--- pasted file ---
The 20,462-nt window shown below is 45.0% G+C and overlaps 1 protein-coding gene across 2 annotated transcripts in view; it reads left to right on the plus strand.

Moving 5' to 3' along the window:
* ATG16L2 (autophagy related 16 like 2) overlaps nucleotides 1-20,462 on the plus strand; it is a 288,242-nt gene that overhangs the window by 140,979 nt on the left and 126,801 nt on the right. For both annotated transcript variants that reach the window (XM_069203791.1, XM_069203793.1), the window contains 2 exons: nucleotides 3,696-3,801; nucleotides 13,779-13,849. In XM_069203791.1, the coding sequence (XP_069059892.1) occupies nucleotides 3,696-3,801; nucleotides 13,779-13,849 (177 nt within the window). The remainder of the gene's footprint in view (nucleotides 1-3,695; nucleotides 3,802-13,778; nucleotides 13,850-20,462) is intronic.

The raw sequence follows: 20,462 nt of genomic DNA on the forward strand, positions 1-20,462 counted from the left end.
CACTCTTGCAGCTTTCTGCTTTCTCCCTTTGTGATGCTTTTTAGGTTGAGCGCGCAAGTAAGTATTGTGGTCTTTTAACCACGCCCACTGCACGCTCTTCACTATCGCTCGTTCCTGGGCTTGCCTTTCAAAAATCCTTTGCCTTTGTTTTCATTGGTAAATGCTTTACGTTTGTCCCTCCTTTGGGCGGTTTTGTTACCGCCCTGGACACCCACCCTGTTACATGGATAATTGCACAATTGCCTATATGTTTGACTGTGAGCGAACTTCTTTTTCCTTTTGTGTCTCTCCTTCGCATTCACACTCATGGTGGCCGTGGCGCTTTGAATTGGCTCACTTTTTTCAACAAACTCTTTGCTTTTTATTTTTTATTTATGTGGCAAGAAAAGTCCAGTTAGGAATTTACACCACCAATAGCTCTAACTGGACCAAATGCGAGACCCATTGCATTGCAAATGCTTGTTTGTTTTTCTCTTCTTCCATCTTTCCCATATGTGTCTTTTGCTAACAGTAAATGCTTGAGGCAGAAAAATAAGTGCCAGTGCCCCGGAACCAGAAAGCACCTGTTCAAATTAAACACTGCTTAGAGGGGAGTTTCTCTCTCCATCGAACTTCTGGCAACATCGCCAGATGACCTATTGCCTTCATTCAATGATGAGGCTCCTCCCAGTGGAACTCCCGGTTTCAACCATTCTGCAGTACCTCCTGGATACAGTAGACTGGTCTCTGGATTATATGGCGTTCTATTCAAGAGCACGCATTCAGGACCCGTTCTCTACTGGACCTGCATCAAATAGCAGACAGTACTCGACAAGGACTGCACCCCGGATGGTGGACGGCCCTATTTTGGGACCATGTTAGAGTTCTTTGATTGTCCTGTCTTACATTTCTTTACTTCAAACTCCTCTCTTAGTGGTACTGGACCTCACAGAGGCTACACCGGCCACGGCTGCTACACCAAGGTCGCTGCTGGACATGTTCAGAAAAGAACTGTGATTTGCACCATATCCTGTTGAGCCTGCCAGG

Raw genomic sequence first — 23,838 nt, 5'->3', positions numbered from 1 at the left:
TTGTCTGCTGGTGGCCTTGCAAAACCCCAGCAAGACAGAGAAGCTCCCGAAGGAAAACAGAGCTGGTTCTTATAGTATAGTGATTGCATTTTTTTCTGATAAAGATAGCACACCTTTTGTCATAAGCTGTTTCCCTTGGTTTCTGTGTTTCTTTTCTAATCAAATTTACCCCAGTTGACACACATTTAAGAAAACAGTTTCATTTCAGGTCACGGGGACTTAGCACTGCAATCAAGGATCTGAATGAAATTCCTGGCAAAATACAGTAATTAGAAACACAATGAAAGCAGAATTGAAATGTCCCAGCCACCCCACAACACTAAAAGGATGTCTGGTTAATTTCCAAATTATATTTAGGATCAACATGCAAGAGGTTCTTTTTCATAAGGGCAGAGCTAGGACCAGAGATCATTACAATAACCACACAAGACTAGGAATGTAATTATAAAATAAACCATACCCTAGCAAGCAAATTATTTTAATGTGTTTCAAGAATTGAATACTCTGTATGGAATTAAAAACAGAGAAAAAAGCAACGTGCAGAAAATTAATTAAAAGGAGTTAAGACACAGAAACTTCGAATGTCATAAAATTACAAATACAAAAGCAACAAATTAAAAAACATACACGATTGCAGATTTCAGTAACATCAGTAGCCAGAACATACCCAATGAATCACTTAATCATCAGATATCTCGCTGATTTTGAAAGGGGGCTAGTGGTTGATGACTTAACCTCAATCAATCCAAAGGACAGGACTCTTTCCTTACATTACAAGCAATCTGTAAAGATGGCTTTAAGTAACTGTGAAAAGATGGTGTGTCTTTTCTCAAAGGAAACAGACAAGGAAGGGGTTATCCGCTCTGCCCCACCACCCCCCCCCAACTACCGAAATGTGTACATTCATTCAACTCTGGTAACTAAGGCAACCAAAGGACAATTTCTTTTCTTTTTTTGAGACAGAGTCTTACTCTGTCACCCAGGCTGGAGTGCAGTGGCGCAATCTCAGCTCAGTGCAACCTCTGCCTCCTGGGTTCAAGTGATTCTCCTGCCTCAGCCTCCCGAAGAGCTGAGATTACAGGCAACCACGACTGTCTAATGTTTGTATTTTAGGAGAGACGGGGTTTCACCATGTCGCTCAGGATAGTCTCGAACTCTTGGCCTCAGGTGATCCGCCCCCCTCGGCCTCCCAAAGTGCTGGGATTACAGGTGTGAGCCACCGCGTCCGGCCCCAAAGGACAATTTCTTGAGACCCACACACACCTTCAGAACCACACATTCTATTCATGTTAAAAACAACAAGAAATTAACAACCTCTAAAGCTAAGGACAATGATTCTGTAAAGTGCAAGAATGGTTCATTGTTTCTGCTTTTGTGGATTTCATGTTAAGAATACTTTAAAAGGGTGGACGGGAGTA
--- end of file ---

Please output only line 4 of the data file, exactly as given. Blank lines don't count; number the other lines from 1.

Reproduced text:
The raw sequence follows: 20,462 nt of genomic DNA on the forward strand, positions 1-20,462 counted from the left end.